Israel’s extensive missile defences and a US-led coalition including the UK, France, Jordan and Saudi Arabia successfully tracked and shot down almost all of the incoming projectiles, with only one Israeli – a young Bedouin girl – injured, and minor damage to an airbase. In US President Biden’s words, this was indeed a “win” for Western allies in their first head-to-head confrontation with Iran. 

Moreover, the fact that Jordan and, more discreetly, Saudi Arabia didn’t hesitate to assist in Israel’s defence six months into Israel’s gruelling war with Hamas and Hezbollah dramatically demonstrated that, at the moment of truth, the national interests of Sunni Arab states – in this case, confronting the common threat from Iran – took precedence over support for the Palestinian agenda.

The defence against Iran’s attack was so good, in fact, that the Israeli Government is now being pressured not to respond at all. These calls are misplaced, because defence – even the best defence – doesn’t deter the enemy. Failing to respond is very likely to lead to future attacks. 

Israel’s right to defend itself includes the right to respond at a time and in a manner of its choosing. While that response had not happened as of press time, it must be supported in principle. Still, if international actors want to minimise the risk of further military escalation as a result of Israel’s response, they need to find other ways to ensure Iran internalises that its acts of blatant aggression lead to serious costs.

Thus, just as a coalition took part in the defence, the response to Iran’s unprecedented barrage ought not to come from Israel alone. For its part, the US has already taken the initiative and announced it will be slapping new sanctions on Iran, targeting its missile and drone program and entities that support the IRGC and Iran’s Defence Ministry. Washington has also said it is expecting US allies to add their own sanctions – and some European states are reportedly preparing to do so.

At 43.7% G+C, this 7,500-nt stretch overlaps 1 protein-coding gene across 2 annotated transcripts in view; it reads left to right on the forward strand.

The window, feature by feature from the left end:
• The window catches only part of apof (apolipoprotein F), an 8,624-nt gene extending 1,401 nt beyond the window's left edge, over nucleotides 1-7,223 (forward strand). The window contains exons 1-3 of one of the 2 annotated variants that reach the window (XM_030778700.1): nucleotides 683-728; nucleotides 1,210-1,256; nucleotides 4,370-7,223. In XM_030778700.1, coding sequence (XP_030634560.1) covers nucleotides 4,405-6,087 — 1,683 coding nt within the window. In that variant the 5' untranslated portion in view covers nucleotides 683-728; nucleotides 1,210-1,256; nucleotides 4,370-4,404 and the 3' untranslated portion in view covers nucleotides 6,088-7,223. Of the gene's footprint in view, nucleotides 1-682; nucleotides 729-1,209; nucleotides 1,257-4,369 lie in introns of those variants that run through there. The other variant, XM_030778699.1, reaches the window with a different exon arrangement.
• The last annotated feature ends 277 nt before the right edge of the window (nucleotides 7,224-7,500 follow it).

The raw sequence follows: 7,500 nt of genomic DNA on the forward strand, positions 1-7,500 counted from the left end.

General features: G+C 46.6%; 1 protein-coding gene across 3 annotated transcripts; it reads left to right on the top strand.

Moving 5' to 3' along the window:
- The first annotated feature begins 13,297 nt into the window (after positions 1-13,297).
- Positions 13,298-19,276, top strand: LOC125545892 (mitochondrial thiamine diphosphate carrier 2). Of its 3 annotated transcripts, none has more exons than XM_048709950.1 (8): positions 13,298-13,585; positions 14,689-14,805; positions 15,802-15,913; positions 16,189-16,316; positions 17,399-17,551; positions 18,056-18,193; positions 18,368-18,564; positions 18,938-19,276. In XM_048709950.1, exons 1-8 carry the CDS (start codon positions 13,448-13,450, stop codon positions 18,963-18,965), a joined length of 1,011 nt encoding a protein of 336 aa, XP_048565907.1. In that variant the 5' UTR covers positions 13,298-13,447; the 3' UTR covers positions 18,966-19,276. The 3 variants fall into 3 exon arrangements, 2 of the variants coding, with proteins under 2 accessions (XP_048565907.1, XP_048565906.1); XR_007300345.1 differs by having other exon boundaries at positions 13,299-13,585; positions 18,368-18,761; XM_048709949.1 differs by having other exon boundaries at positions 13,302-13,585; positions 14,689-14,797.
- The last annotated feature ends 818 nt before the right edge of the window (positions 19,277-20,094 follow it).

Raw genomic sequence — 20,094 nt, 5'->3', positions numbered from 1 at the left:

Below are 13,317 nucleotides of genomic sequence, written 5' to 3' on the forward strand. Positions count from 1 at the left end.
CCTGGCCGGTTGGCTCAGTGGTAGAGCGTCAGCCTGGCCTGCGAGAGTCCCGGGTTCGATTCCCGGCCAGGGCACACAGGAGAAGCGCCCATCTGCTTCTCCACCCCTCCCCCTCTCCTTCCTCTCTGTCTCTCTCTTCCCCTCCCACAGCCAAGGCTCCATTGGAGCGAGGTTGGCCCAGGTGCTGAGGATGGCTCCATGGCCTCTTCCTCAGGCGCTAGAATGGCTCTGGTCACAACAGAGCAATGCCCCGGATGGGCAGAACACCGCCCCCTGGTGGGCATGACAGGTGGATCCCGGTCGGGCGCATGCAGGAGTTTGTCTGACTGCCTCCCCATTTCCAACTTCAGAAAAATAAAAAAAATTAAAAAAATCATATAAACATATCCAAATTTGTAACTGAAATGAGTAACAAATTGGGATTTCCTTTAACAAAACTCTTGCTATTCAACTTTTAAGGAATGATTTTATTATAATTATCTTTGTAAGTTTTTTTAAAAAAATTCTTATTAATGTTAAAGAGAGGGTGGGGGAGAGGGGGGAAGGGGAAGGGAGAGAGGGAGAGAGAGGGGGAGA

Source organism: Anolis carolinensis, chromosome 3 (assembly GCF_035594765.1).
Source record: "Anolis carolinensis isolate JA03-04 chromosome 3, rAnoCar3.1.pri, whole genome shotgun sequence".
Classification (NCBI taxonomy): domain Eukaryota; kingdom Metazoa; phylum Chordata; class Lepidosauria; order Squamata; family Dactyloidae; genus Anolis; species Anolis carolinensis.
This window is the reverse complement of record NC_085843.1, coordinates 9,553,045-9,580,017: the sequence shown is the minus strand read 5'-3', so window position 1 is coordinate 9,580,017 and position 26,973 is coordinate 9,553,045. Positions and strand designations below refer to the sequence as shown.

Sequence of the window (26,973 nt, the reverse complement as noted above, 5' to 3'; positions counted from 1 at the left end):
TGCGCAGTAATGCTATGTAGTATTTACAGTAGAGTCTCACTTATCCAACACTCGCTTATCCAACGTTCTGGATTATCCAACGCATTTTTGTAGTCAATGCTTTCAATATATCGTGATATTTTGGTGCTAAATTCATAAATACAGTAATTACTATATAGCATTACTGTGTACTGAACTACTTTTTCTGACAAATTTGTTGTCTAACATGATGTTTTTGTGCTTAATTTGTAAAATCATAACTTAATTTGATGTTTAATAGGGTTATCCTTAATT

The Albanese Government, which warned Iran not to attack Israel and appropriately condemned the attack afterwards but did not participate in the defence operation, has an opportunity here to go beyond mere rhetoric and respond to Washington’s call. Given it was mainly the IRGC behind these attacks, it seems more than timely to now move to implement the Senate Committee recommendation last year to list the IRGC as a terrorist organisation.

New sanctions should just be a curtain-raiser to a much broader policy shift for the US, EU and its allies regarding Iran’s nuclear program, which today stands on the cusp of weaponisation.

As former International Atomic Energy Agency deputy director Olli Heinonen wrote in the wake of the April 14 attack, “Imagine the impunity with which Iran might act if it felt emboldened by possession of a nuclear umbrella.” 

Heinonen says it’s still not too late to pressure Iran into a workable nuclear deal that, under tight supervision, could stop a nuclear breakout. However, given how close Iran stands to building a bomb, that pressure “must be backed not only by sanctions but also by the willingness to take military action.”

Before its April 14 attack, the West could perhaps turn a blind eye to the malevolent actions of Iran’s proxies and hope that Iran’s aggression could be managed quietly. Following the unprecedented attack that night, such beliefs are exposed as delusional. What must therefore change dramatically, before it’s too late, is an effective response to Iran’s destructive and dangerous path from all nations committed to a stable international order, meaning not only the US and Europe, but also Australia.